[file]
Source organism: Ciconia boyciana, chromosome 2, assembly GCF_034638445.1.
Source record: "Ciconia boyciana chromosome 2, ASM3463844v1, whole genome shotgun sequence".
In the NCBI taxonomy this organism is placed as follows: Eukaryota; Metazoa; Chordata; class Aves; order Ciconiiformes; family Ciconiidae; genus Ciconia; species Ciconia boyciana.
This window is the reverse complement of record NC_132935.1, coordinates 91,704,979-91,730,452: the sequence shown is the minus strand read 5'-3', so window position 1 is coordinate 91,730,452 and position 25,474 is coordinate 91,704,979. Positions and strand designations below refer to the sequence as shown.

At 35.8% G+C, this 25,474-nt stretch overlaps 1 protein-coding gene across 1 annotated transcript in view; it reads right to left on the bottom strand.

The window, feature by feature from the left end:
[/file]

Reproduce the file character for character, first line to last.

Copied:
Source organism: Ciconia boyciana, chromosome 2, assembly GCF_034638445.1.
Source record: "Ciconia boyciana chromosome 2, ASM3463844v1, whole genome shotgun sequence".
In the NCBI taxonomy this organism is placed as follows: Eukaryota; Metazoa; Chordata; class Aves; order Ciconiiformes; family Ciconiidae; genus Ciconia; species Ciconia boyciana.
This window is the reverse complement of record NC_132935.1, coordinates 91,704,979-91,730,452: the sequence shown is the minus strand read 5'-3', so window position 1 is coordinate 91,730,452 and position 25,474 is coordinate 91,704,979. Positions and strand designations below refer to the sequence as shown.

At 35.8% G+C, this 25,474-nt stretch overlaps 1 protein-coding gene across 1 annotated transcript in view; it reads right to left on the bottom strand.

The window, feature by feature from the left end: